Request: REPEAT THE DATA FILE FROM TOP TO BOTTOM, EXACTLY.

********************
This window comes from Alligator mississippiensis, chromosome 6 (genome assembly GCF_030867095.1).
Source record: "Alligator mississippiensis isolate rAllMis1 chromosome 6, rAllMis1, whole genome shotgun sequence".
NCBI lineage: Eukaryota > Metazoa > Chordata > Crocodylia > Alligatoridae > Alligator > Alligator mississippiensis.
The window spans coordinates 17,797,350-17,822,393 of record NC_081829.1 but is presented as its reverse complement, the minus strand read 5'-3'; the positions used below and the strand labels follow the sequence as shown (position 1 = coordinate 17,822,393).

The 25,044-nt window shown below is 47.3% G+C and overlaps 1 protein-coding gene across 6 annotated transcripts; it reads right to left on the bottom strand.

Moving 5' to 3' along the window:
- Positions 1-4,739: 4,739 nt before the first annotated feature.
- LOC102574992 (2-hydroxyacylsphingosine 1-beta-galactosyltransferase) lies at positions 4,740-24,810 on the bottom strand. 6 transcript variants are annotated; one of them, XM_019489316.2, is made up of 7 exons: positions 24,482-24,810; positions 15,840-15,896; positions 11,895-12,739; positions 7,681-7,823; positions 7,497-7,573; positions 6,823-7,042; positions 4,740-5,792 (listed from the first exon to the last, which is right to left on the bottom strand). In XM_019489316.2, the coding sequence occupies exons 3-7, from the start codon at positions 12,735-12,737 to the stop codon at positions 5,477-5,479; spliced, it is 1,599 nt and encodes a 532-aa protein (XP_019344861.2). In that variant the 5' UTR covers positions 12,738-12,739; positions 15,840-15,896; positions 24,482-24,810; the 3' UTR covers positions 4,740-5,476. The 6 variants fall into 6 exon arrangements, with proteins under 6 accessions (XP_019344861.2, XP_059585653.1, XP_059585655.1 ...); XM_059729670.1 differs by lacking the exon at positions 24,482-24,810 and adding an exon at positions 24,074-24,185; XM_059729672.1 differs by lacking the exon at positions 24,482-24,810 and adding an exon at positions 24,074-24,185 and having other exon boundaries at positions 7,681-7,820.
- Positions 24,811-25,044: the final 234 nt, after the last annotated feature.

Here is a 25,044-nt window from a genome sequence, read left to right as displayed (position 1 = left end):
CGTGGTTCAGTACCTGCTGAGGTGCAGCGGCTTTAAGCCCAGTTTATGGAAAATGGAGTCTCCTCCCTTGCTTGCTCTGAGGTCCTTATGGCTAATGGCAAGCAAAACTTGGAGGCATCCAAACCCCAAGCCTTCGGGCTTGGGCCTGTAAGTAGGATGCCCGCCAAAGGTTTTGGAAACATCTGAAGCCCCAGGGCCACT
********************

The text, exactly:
This window comes from Alligator mississippiensis, chromosome 6 (genome assembly GCF_030867095.1).
Source record: "Alligator mississippiensis isolate rAllMis1 chromosome 6, rAllMis1, whole genome shotgun sequence".
NCBI lineage: Eukaryota > Metazoa > Chordata > Crocodylia > Alligatoridae > Alligator > Alligator mississippiensis.
The window spans coordinates 17,797,350-17,822,393 of record NC_081829.1 but is presented as its reverse complement, the minus strand read 5'-3'; the positions used below and the strand labels follow the sequence as shown (position 1 = coordinate 17,822,393).

The 25,044-nt window shown below is 47.3% G+C and overlaps 1 protein-coding gene across 6 annotated transcripts; it reads right to left on the bottom strand.

Moving 5' to 3' along the window:
- Positions 1-4,739: 4,739 nt before the first annotated feature.
- LOC102574992 (2-hydroxyacylsphingosine 1-beta-galactosyltransferase) lies at positions 4,740-24,810 on the bottom strand. 6 transcript variants are annotated; one of them, XM_019489316.2, is made up of 7 exons: positions 24,482-24,810; positions 15,840-15,896; positions 11,895-12,739; positions 7,681-7,823; positions 7,497-7,573; positions 6,823-7,042; positions 4,740-5,792 (listed from the first exon to the last, which is right to left on the bottom strand). In XM_019489316.2, the coding sequence occupies exons 3-7, from the start codon at positions 12,735-12,737 to the stop codon at positions 5,477-5,479; spliced, it is 1,599 nt and encodes a 532-aa protein (XP_019344861.2). In that variant the 5' UTR covers positions 12,738-12,739; positions 15,840-15,896; positions 24,482-24,810; the 3' UTR covers positions 4,740-5,476. The 6 variants fall into 6 exon arrangements, with proteins under 6 accessions (XP_019344861.2, XP_059585653.1, XP_059585655.1 ...); XM_059729670.1 differs by lacking the exon at positions 24,482-24,810 and adding an exon at positions 24,074-24,185; XM_059729672.1 differs by lacking the exon at positions 24,482-24,810 and adding an exon at positions 24,074-24,185 and having other exon boundaries at positions 7,681-7,820.
- Positions 24,811-25,044: the final 234 nt, after the last annotated feature.

Here is a 25,044-nt window from a genome sequence, read left to right as displayed (position 1 = left end):
CGTGGTTCAGTACCTGCTGAGGTGCAGCGGCTTTAAGCCCAGTTTATGGAAAATGGAGTCTCCTCCCTTGCTTGCTCTGAGGTCCTTATGGCTAATGGCAAGCAAAACTTGGAGGCATCCAAACCCCAAGCCTTCGGGCTTGGGCCTGTAAGTAGGATGCCCGCCAAAGGTTTTGGAAACATCTGAAGCCCCAGGGCCACT